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Goals & Objectives
Continue to have auctions of tax-deeded properties and return them to the tax rolls.
Continue to provide quality services to the public.
Continue to conduct all federal, state and countywide elections in an efficient manner.
Continue to serve the County Board of Supervisors.
The roots of the Wisconsin Office of County Clerk go back to 14th Century England. The office was called clerk of peace and dealt with county - level courts that acted legislatively as well as judicially. These earliest clerks collected fees for the specific duties they performed. The office gradually developed in England into an office, which we would recognize as fairly similar to our own.
When Wisconsin was first a territory, the County Clerk was appointed by the County Board. Several different arrangements were used from 1836 until 1849, by which time Wisconsin had become a state. Election of the clerk of the county board of supervisors by the electors of the county began in 1849. An act of 1845 declared that the clerk of the county board of supervisors was also county clerk. The official designation of the office was changed to "County Clerk" in 1878.
The clerk holds one of the most complicated posts in Wisconsin local government. The clerk is the official record keeper for many basic county activities and meetings, county financial administration, election administration and is the local outlet for several state functions such as fish and game licenses and marriage licenses.
The election of the clerk is designed to maintain the responsiveness of the clerk to local interests. The general scheme of Wisconsin local government was that counties were really state-administered outposts. That idea is still important and helps to explain why the state legislature feels free to use counties as it wishes. Election of county officials avoids rigidity that might take effect if the functions were carried out by appointees of state agencies. In many counties, energetic, responsible clerks have often become the focal point for effective administration of the county. With an increasing number of counties having executives and administrators-and all counties having appointed an administrative coordinator-the setting in which many County Clerks work is quite different than it was 10 or 15 years ago. Nevertheless, the opportunity for interesting and important public service remains for those who are elected to be County Clerk.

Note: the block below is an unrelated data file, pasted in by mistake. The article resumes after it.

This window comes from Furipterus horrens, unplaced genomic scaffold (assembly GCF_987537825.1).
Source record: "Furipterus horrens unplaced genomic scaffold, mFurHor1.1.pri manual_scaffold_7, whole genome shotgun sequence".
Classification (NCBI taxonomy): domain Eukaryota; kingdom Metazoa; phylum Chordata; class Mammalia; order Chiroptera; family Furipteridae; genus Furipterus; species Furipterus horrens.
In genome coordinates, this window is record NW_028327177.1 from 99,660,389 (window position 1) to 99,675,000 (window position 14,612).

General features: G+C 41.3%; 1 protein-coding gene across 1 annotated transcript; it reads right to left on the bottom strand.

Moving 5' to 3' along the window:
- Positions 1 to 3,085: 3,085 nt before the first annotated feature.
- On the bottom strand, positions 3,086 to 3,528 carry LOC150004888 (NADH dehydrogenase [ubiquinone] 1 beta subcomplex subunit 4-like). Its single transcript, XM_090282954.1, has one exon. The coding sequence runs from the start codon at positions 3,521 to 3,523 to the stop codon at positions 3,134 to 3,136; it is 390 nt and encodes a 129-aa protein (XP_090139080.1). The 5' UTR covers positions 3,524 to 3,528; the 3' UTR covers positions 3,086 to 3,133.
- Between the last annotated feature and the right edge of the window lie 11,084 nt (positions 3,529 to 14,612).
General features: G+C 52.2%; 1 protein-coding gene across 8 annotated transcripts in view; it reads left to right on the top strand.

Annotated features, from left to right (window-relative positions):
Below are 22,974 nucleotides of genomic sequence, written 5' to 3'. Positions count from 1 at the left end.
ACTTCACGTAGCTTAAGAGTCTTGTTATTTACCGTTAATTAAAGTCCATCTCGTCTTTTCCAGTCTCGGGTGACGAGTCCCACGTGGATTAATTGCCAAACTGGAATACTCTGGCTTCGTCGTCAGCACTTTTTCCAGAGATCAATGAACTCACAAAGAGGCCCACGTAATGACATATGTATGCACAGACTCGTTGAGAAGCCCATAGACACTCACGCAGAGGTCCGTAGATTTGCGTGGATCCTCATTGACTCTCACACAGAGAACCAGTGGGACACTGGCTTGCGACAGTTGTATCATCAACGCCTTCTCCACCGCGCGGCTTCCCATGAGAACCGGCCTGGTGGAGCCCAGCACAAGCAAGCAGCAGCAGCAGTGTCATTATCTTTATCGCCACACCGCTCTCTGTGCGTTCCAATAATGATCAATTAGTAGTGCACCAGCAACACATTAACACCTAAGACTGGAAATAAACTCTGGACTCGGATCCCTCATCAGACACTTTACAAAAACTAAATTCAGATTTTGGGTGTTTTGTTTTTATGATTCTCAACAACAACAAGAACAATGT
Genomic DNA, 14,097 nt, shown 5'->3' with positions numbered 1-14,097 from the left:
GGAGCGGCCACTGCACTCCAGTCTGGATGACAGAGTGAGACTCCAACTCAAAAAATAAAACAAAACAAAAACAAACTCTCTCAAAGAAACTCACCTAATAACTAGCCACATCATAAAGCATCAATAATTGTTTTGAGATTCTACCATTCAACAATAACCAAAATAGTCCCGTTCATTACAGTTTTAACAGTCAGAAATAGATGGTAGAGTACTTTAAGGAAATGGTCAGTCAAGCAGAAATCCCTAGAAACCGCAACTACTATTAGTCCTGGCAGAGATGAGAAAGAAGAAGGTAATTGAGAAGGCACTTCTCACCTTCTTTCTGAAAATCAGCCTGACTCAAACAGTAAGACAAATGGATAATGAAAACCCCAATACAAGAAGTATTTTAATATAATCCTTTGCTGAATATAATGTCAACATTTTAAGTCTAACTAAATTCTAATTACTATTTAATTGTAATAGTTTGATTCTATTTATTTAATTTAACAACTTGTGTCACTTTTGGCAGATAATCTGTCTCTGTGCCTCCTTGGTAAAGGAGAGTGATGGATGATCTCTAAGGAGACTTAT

The self-image of the modern County Clerk is that of a member of the management team of the county and representative of the state in several important functions. Modern clerks have learned to use computers effectively and understand that one of their major functions is as manager of a complex information system for the public, other county officials and the state government.
Mary T. Schuch-Krebs
Mary T. Schuch-Krebs
1010 56th St
Kenosha, WI 53140
Monday - Friday
8:00 am - 5:00 pm
Geotechnical Engineering Report for Lots 21 & 22 Mount Moriah Sub., Twin Lakes, WI
2012 Supervisory Districts
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